Mary Queen of Scots director Josie Rourke has said she included scenes with menstrual blood in the film to normalise the idea of it.
The Bafta-nominated movie features Saoirse Ronan as Mary and Margot Robbie as her rival Elizabeth I.
One scene in the film shows Mary’s blood as she’s washing shortly after marrying Henry Darnley.
Rourke told the Press Association it was the “most straightforward scene” in the film.
“In America, I was asked ‘how difficult was it to shoot that menstrual blood scene?'” she explained.
“But it was probably the most straightforward scene that we shot because there were six women there and we all know what happens and we all know what to do.
“I think that it’s probably one of the few contexts in which I can say normalisation is a good thing, we just need to see that, because it happens to pretty much half of us at some point in our lives and that we’ve not shown it before is probably just a bit disappointing more than anything else.”
Rourke said the scene was important because it reflected reality, with the renaissance court focused on Mary’s body and whether she was going to produce an heir to the throne.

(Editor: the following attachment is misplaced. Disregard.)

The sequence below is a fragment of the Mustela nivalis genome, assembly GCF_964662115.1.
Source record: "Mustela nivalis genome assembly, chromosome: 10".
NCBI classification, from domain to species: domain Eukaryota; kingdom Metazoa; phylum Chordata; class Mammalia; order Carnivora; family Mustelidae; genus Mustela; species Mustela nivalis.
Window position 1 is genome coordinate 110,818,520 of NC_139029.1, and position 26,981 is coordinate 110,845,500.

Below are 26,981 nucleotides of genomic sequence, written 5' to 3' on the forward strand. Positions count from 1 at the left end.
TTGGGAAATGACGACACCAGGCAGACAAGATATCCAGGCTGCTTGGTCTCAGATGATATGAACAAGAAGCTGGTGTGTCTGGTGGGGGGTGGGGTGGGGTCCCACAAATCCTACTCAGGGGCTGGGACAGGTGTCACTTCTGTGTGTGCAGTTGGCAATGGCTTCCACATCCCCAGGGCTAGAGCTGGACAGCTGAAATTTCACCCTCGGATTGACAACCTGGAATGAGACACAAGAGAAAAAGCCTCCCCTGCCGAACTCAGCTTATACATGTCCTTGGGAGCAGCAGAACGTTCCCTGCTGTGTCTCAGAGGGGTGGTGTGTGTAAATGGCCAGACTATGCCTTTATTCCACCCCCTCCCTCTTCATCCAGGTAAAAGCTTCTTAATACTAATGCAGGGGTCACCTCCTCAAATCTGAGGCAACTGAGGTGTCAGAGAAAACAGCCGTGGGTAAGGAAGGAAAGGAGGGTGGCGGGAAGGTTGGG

“That is what Elizabeth is thinking about so it filters into the story, but let’s just show this stuff so we can start to not be shamed,” she said.
The 42-year-old added that it was a significant part of the film because it shows a modern day audience that little has changed in the way women in power are regarded.
“I think a lot of that, and this is a big part of the film, is to do with how much women’s bodies, even when they are crowned heads of Europe or perhaps especially, dominate the conversation.”
She added: “Do you remember when Andrea Leadsom [Leader of the House of Commons] came out and said that she was more qualified to lead because she had had a baby? It’s still very present, I think.”
Rourke, who is the outgoing artistic director of the Donmar Warehouse theatre, said her storytelling has also been improved by drawing on experience of being outnumbered by men in her field.
“Because I am a woman and I am a woman who had tried to follow paths, even as a theatre director – which you would think was a very inclusive and liberal place, that haven’t really been trodden by a lot of women before, you don’t have a lot of other women’s live to navigate by,” she said.
“I think that when that happens to you, naturally some of that flows into your work so I’m almost trying to tell stories that reflect both my experience and my observation of what it’s like to be a woman in a male-dominated setting or an unusual setting, what that feels like.
“And it’s just not in a ‘strong women are great’ way, this movie is about telling the whole range what that thing is, how difficult, how embarrassing, how hard, how confusing, how vulnerable that can make you, as well as the strength that is shown.”